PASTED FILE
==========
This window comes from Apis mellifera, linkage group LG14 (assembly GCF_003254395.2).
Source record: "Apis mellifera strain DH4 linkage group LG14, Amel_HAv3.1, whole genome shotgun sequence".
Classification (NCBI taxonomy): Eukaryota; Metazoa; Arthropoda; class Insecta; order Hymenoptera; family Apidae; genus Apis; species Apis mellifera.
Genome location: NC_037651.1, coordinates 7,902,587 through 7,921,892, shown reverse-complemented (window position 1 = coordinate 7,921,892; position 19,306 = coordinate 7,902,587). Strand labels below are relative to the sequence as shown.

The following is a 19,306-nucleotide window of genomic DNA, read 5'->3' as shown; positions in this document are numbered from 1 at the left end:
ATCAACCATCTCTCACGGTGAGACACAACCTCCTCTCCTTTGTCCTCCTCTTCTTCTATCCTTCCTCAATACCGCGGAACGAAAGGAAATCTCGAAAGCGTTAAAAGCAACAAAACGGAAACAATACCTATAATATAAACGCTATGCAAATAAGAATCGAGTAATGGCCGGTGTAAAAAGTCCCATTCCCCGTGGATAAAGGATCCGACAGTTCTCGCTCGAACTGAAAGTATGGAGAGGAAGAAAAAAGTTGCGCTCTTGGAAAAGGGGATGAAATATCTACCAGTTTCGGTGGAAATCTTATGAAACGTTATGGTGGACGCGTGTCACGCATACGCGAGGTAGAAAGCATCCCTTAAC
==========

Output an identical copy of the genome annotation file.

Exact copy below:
This window comes from Apis mellifera, linkage group LG14 (assembly GCF_003254395.2).
Source record: "Apis mellifera strain DH4 linkage group LG14, Amel_HAv3.1, whole genome shotgun sequence".
Classification (NCBI taxonomy): Eukaryota; Metazoa; Arthropoda; class Insecta; order Hymenoptera; family Apidae; genus Apis; species Apis mellifera.
Genome location: NC_037651.1, coordinates 7,902,587 through 7,921,892, shown reverse-complemented (window position 1 = coordinate 7,921,892; position 19,306 = coordinate 7,902,587). Strand labels below are relative to the sequence as shown.

The following is a 19,306-nucleotide window of genomic DNA, read 5'->3' as shown; positions in this document are numbered from 1 at the left end:
ATCAACCATCTCTCACGGTGAGACACAACCTCCTCTCCTTTGTCCTCCTCTTCTTCTATCCTTCCTCAATACCGCGGAACGAAAGGAAATCTCGAAAGCGTTAAAAGCAACAAAACGGAAACAATACCTATAATATAAACGCTATGCAAATAAGAATCGAGTAATGGCCGGTGTAAAAAGTCCCATTCCCCGTGGATAAAGGATCCGACAGTTCTCGCTCGAACTGAAAGTATGGAGAGGAAGAAAAAAGTTGCGCTCTTGGAAAAGGGGATGAAATATCTACCAGTTTCGGTGGAAATCTTATGAAACGTTATGGTGGACGCGTGTCACGCATACGCGAGGTAGAAAGCATCCCTTAAC